Reporters on the Job

Long Memories: To report Thursday's story about a Muslim school principal's visit to the US (page 1), staff writer Scott Baldauf had to persuade a motorized rickshaw driver to take him to the school in Old Delhi. But most simply refused.

"Finally, I found a friendly Sikh driver who was willing to take an Indian journalist and me. But when I told him the address "Fatehpuri Mosque," he replied, "No way." But my quick-thinking colleague asked him to take us to the Sikh temple near the mosque. "I am at your service," the driver replied.

"Later, my friend explained that this behavior was based on history. No righteous Sikh would ever go near that particular mosque, because it had been built by Muslim rulers who had killed one of the Sikh religion's main gurus. For some wounds, 400 years is not enough time to heal," says Scott.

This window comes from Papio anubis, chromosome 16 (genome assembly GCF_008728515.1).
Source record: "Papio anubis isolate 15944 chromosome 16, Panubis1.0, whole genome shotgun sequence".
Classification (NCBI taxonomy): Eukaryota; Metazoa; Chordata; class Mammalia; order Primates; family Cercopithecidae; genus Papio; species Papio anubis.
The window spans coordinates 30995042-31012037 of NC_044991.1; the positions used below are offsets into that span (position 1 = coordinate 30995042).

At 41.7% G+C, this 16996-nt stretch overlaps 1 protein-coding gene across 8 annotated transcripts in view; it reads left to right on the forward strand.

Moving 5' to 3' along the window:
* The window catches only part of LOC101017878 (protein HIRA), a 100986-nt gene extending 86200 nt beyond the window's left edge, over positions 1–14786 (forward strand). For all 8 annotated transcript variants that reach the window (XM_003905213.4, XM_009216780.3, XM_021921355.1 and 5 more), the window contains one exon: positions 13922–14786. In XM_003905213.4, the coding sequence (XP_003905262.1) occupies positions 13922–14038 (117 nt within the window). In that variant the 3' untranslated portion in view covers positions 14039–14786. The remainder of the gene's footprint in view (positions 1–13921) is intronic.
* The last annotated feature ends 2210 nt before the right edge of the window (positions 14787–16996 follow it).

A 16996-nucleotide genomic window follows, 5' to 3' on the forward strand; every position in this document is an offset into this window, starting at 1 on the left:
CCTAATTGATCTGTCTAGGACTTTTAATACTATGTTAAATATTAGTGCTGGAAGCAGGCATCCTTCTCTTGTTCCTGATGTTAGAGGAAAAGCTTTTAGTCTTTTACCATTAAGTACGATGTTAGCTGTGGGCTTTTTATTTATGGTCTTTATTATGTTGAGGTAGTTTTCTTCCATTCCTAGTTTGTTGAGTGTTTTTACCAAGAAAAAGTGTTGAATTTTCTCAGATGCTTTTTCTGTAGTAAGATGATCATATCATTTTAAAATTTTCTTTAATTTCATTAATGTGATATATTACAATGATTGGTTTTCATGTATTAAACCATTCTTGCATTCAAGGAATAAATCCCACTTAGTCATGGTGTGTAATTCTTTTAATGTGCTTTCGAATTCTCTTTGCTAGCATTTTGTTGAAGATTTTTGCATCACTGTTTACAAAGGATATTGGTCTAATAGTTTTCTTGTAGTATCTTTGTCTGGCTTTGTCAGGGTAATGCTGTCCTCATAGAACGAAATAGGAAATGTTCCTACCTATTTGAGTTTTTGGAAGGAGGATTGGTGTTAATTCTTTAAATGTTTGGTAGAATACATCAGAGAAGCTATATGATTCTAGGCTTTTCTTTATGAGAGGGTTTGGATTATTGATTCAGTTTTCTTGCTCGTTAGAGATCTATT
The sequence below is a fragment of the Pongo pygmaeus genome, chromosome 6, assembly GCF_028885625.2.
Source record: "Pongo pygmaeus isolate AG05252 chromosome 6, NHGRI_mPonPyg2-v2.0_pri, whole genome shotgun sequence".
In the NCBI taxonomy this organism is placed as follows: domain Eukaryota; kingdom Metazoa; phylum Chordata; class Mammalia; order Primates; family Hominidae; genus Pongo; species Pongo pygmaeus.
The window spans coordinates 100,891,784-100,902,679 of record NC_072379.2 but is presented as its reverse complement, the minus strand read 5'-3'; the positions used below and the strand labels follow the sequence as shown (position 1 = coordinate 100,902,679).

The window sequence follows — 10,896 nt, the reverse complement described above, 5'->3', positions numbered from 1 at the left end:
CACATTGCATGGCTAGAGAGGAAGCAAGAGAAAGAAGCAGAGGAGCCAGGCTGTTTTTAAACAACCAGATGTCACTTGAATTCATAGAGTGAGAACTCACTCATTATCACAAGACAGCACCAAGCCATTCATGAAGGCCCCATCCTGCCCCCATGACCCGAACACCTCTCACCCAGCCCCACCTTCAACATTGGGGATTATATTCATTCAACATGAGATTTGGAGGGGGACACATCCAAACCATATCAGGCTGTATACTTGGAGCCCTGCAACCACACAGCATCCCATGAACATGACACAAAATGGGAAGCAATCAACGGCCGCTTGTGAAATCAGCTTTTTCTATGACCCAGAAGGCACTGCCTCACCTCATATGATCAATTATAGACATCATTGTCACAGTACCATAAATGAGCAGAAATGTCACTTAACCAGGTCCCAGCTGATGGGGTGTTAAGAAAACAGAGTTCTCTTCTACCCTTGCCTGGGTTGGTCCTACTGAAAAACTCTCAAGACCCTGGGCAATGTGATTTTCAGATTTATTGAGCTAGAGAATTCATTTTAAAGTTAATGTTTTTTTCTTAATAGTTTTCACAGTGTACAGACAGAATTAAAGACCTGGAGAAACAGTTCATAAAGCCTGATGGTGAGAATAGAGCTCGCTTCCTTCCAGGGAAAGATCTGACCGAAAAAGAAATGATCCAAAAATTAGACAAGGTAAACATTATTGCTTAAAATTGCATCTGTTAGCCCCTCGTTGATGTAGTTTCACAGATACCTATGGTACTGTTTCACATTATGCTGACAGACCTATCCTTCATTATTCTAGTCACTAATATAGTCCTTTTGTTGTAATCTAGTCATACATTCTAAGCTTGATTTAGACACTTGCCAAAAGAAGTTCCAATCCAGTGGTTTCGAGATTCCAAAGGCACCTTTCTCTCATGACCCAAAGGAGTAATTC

David Clark Scott
World editor

Follow-up on a Monitor story

No Dutch Welcome Mat: The Dutch parliament approved a measure Tuesday to expel 26,000 people who unsuccessfully sought political asylum, despite objections from left-leaning political parties and human rights groups. As reported on Dec. 19, 2003 - "Liberal Netherlands grows less so on immigration" - residents are increasingly questioning the numbers of foreigners and the social-welfare costs of integrating them. A report from the Dutch government research bureau recently forecast that, by 2017, almost 60 percent of Rotterdam's 600,000 population will be nonnative. Currently, almost half of the population in the city - the nation's second-largest - was born outside Holland. Original story.

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